NEW YORK (TheStreet) -- Here are 10 things you should know for Monday, Sept. 22:
1. -- U.S. stock futures were lower on Monday and global stocks fell as traders grow concerned over a survey expected after Monday's close that could show renewed manufacturing weakness in China, the world's second-largest economy.
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2. -- The economic calendar in the U.S. on Monday includes existing homes sales for August at 10 a.m. EDT.
The Dow closed 0.08% higher at 17,279.74. The S&P 500
4. -- Shares of Alibaba made a smashing debut on Friday in their first trading day on the New York Stock Exchange.
The shares opened at $92.70 and hit nearly $100 within hours. By the end of the day, the stock rose $25.89, or 38%, to close at $93.89.
The New York Times reported that Alibaba's IPO underwriters increased the size of the deal to $25 billion, a record for an IPO.
The company's underwriters decided, as was expected, to exercise a so-called green shoe, an option that allowed them to increase the deal size from its original $21.8 billion, two people with knowledge of the matter told the Times. The lead underwriters -- Credit Suisse, Deutsche Bank, Goldman Sachs, JPMorgan Chase, Morgan Stanley and Citigroup -- lifted the total deal size to 368.1 million shares, up from 320.1 million shares previously. The additional shares were issued at the same price as the main offering: $68 a share, the Times noted.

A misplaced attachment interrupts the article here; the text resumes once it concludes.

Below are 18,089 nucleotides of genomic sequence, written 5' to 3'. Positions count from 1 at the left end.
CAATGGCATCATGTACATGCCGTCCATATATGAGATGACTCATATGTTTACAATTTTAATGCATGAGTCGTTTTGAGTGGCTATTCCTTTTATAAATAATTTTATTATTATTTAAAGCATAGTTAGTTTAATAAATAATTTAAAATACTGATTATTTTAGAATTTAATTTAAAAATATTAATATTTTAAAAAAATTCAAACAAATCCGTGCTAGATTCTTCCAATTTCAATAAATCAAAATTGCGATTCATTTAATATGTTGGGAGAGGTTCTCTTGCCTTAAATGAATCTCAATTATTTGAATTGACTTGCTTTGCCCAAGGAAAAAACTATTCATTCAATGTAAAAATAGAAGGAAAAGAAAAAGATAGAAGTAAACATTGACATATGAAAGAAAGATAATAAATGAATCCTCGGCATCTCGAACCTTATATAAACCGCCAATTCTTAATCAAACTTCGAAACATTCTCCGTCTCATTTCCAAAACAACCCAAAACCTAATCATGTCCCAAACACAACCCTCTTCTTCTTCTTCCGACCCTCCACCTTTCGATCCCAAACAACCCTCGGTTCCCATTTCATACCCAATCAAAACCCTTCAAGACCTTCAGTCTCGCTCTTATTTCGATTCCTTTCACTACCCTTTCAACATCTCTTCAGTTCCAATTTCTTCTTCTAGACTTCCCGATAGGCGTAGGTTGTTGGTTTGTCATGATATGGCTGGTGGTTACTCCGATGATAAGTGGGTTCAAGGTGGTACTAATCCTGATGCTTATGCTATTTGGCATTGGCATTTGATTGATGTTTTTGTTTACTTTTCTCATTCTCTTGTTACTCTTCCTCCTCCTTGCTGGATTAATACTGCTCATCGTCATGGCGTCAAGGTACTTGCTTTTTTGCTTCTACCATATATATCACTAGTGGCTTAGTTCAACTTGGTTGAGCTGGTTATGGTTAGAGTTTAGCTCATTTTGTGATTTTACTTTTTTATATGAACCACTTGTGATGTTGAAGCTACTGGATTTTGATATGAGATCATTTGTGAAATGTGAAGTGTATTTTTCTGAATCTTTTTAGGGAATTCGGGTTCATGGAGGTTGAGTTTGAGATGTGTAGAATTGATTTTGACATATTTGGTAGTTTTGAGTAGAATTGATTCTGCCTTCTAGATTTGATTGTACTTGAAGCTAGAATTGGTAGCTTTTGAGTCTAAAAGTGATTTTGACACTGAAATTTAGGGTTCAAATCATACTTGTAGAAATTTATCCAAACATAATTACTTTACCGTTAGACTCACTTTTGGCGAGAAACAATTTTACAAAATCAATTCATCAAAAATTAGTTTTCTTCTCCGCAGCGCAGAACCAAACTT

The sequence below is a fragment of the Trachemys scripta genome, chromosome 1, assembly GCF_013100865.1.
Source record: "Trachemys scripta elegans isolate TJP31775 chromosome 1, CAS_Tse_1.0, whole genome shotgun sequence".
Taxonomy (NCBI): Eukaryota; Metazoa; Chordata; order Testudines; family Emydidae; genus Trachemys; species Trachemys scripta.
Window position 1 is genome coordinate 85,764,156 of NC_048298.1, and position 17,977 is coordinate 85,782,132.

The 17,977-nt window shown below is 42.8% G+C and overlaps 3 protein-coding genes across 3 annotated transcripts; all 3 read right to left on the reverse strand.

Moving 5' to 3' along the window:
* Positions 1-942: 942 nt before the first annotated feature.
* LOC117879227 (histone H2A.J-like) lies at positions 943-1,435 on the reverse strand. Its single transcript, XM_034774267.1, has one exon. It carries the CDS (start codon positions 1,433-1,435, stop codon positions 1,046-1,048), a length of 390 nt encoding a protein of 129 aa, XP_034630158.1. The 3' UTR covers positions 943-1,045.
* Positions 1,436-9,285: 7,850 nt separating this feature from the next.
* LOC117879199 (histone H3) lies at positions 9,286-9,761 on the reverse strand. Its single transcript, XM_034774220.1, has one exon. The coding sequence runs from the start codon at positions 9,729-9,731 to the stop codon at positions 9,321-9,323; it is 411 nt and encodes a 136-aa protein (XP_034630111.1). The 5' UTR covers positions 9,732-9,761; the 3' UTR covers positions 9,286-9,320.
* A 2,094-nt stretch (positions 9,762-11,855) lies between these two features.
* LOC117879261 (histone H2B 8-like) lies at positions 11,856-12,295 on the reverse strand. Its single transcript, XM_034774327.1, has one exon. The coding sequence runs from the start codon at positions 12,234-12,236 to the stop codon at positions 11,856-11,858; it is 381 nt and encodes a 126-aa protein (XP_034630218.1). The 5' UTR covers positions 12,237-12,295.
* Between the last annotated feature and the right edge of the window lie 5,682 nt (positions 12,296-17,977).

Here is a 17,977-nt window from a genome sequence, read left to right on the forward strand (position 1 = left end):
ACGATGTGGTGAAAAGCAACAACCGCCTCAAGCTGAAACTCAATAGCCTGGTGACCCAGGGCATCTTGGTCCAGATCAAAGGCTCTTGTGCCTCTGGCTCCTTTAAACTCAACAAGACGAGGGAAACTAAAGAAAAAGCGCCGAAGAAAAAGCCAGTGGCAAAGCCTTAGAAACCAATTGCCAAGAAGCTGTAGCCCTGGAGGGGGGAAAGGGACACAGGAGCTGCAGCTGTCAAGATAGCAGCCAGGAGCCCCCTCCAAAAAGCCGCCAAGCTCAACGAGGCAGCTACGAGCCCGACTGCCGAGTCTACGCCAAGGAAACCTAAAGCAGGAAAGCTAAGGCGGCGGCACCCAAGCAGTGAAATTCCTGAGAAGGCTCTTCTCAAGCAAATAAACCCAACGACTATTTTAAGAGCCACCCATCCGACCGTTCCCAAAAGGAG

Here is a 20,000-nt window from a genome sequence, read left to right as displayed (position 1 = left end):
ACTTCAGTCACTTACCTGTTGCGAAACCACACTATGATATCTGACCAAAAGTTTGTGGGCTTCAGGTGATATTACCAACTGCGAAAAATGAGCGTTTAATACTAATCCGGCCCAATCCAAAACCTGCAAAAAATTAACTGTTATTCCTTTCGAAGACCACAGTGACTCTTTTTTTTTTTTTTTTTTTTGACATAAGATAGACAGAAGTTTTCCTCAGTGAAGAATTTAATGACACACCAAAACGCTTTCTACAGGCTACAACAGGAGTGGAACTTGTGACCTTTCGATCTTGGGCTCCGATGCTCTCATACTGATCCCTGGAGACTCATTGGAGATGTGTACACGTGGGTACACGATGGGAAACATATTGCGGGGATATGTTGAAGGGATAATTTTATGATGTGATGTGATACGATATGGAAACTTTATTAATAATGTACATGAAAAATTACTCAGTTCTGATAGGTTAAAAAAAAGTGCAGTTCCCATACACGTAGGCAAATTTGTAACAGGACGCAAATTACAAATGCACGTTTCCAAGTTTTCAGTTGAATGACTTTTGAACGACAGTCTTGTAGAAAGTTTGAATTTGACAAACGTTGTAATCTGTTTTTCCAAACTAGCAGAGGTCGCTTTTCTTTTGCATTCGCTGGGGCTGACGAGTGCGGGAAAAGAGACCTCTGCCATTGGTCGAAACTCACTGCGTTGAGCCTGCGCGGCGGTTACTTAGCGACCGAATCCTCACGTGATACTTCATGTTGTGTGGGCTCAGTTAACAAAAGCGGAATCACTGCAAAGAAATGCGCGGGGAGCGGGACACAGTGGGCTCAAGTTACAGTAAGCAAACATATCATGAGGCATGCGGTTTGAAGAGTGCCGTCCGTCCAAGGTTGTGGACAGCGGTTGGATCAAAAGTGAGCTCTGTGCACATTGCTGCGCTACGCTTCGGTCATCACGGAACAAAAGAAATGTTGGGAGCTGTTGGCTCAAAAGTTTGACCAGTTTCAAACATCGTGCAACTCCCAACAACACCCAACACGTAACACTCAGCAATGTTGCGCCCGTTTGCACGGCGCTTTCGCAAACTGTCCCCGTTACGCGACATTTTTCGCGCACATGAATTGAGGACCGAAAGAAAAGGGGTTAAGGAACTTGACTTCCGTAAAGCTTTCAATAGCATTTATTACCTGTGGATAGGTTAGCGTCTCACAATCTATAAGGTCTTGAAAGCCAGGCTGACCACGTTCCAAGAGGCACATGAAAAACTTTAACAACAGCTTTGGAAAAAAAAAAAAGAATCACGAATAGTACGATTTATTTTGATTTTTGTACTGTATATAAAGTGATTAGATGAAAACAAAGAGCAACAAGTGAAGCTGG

5. -- Siemens (SI) reached an agreement to buy Dresser-Rand (DRC) , the oilfield equipment maker, for $7.6 billion.
Under the deal, Siemens will pay $83 a common share for Dresser-Rand; the stock closed at $79.91 on Friday. Dresser Rand's market capitalization is $6.12 billion. The deal includes assumption of debt.
Dresser-Rand's board unanimously recommended the offer to shareholders, and Siemens expects to close the deal by next summer, according to a statement from the company.
Dresser-Rand, based in Houston and Paris, has annual revenue of about $3 billion.
6. -- EMC (EMC) , the data storage giant, recently held merger discussions with HP and deal talks with Dell, according to a The Wall Street Journal on Sunday. In both cases, however, it remains to be seen if a transaction will eventually emerge.
In the case of HP, the two companies have flirted with each other across the table for most of the year but talks recently ended and appears questionable as to whether the parties will return, the Journal reported. As for Dell, an acquisition of a portion of EMC's assets, such as its storage business, may be more in line with what the privately held company can carry off, the Journal said.
EMC reportedly has hired banking advisers J.P. Morgan Chase to give it guidance on the options it can explore, the Journal reported.